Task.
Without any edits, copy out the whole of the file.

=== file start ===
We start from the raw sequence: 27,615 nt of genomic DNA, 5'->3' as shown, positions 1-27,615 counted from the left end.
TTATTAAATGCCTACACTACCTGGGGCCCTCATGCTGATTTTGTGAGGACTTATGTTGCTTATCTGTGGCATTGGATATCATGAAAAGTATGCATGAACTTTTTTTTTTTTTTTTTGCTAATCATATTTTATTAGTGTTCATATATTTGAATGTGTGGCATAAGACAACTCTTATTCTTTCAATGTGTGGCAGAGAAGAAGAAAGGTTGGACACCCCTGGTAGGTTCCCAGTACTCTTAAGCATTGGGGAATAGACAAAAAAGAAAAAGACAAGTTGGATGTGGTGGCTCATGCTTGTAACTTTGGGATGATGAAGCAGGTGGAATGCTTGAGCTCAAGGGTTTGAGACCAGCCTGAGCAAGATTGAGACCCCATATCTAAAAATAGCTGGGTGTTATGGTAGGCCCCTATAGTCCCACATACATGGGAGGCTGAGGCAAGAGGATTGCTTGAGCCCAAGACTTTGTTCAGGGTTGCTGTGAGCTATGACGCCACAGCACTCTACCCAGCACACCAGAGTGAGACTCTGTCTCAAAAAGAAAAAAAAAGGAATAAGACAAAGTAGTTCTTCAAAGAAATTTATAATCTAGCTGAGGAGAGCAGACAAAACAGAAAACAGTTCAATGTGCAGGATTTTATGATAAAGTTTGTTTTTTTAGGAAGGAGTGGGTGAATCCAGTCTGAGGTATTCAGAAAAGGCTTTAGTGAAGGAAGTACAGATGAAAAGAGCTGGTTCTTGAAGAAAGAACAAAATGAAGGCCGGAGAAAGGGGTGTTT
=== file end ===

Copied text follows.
We start from the raw sequence: 27,615 nt of genomic DNA, 5'->3' as shown, positions 1-27,615 counted from the left end.
TTATTAAATGCCTACACTACCTGGGGCCCTCATGCTGATTTTGTGAGGACTTATGTTGCTTATCTGTGGCATTGGATATCATGAAAAGTATGCATGAACTTTTTTTTTTTTTTTTTGCTAATCATATTTTATTAGTGTTCATATATTTGAATGTGTGGCATAAGACAACTCTTATTCTTTCAATGTGTGGCAGAGAAGAAGAAAGGTTGGACACCCCTGGTAGGTTCCCAGTACTCTTAAGCATTGGGGAATAGACAAAAAAGAAAAAGACAAGTTGGATGTGGTGGCTCATGCTTGTAACTTTGGGATGATGAAGCAGGTGGAATGCTTGAGCTCAAGGGTTTGAGACCAGCCTGAGCAAGATTGAGACCCCATATCTAAAAATAGCTGGGTGTTATGGTAGGCCCCTATAGTCCCACATACATGGGAGGCTGAGGCAAGAGGATTGCTTGAGCCCAAGACTTTGTTCAGGGTTGCTGTGAGCTATGACGCCACAGCACTCTACCCAGCACACCAGAGTGAGACTCTGTCTCAAAAAGAAAAAAAAAGGAATAAGACAAAGTAGTTCTTCAAAGAAATTTATAATCTAGCTGAGGAGAGCAGACAAAACAGAAAACAGTTCAATGTGCAGGATTTTATGATAAAGTTTGTTTTTTTAGGAAGGAGTGGGTGAATCCAGTCTGAGGTATTCAGAAAAGGCTTTAGTGAAGGAAGTACAGATGAAAAGAGCTGGTTCTTGAAGAAAGAACAAAATGAAGGCCGGAGAAAGGGGTGTTT